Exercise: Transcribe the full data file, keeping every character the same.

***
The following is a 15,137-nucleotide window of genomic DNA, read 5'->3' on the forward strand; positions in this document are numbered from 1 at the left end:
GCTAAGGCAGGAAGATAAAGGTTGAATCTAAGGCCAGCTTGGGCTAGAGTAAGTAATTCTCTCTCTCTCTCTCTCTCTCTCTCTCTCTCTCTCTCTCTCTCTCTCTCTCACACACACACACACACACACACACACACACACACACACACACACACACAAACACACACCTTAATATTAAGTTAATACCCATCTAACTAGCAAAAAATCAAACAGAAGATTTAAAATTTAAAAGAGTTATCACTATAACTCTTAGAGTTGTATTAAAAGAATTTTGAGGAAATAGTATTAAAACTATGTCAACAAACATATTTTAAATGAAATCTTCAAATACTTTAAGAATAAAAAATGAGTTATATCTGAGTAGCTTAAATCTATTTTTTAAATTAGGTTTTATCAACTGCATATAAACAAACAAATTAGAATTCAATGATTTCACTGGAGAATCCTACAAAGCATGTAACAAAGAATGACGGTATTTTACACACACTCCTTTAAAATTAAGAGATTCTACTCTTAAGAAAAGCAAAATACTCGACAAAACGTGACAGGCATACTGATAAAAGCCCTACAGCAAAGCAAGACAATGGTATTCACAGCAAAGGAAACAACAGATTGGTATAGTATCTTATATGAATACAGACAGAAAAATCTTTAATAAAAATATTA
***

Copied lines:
The following is a 15,137-nucleotide window of genomic DNA, read 5'->3' on the forward strand; positions in this document are numbered from 1 at the left end:
GCTAAGGCAGGAAGATAAAGGTTGAATCTAAGGCCAGCTTGGGCTAGAGTAAGTAATTCTCTCTCTCTCTCTCTCTCTCTCTCTCTCTCTCTCTCTCTCTCTCTCTCTCACACACACACACACACACACACACACACACACACACACACACACACACAAACACACACCTTAATATTAAGTTAATACCCATCTAACTAGCAAAAAATCAAACAGAAGATTTAAAATTTAAAAGAGTTATCACTATAACTCTTAGAGTTGTATTAAAAGAATTTTGAGGAAATAGTATTAAAACTATGTCAACAAACATATTTTAAATGAAATCTTCAAATACTTTAAGAATAAAAAATGAGTTATATCTGAGTAGCTTAAATCTATTTTTTAAATTAGGTTTTATCAACTGCATATAAACAAACAAATTAGAATTCAATGATTTCACTGGAGAATCCTACAAAGCATGTAACAAAGAATGACGGTATTTTACACACACTCCTTTAAAATTAAGAGATTCTACTCTTAAGAAAAGCAAAATACTCGACAAAACGTGACAGGCATACTGATAAAAGCCCTACAGCAAAGCAAGACAATGGTATTCACAGCAAAGGAAACAACAGATTGGTATAGTATCTTATATGAATACAGACAGAAAAATCTTTAATAAAAATATTA